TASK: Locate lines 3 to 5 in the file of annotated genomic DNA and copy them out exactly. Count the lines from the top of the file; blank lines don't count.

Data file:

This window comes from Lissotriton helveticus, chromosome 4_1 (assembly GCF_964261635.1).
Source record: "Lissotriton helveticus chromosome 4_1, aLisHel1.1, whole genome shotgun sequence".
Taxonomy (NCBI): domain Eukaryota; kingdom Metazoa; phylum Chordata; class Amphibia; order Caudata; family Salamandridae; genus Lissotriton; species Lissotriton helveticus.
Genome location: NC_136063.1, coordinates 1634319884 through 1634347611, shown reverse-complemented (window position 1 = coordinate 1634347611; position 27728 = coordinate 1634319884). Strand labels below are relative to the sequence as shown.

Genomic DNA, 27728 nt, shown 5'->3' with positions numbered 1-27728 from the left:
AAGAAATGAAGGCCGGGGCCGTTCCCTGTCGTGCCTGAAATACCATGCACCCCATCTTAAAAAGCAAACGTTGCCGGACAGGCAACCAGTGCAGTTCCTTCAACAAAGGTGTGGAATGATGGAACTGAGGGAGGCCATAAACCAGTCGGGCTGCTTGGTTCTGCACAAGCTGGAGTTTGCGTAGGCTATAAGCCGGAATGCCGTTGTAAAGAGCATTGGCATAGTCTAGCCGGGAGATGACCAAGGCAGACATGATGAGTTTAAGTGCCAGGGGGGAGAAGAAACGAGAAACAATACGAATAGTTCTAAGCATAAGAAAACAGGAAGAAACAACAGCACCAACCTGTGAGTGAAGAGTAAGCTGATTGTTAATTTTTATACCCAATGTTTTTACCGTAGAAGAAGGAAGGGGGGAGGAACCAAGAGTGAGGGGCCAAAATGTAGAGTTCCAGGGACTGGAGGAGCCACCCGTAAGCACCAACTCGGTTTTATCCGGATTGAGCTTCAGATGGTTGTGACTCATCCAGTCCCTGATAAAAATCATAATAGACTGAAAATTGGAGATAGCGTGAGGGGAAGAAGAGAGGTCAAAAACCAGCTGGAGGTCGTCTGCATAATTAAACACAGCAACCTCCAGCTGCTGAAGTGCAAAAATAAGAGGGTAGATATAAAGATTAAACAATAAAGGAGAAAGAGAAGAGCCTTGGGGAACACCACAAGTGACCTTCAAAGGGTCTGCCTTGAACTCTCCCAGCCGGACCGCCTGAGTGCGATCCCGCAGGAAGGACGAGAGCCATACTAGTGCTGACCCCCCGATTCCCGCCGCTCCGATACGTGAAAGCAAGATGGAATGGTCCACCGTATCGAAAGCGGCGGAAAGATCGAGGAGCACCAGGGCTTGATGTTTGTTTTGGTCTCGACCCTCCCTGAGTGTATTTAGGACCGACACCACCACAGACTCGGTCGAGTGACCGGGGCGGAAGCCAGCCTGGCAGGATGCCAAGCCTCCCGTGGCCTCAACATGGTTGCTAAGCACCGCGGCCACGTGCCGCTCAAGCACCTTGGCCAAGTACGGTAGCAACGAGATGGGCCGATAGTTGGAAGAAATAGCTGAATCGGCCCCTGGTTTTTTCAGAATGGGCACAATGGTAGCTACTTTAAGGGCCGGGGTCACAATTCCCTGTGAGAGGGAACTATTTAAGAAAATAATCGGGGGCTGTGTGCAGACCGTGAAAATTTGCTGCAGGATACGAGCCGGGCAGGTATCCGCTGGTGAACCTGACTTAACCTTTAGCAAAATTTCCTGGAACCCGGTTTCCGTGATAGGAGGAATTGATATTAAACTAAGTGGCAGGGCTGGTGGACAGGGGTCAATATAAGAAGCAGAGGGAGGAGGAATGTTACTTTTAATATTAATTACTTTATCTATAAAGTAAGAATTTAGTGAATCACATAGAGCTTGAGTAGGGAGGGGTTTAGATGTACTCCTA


Taxonomy (NCBI): domain Eukaryota; kingdom Metazoa; phylum Chordata; class Amphibia; order Caudata; family Salamandridae; genus Lissotriton; species Lissotriton helveticus.
Genome location: NC_136063.1, coordinates 1634319884 through 1634347611, shown reverse-complemented (window position 1 = coordinate 1634347611; position 27728 = coordinate 1634319884). Strand labels below are relative to the sequence as shown.

Genomic DNA, 27728 nt, shown 5'->3' with positions numbered 1-27728 from the left: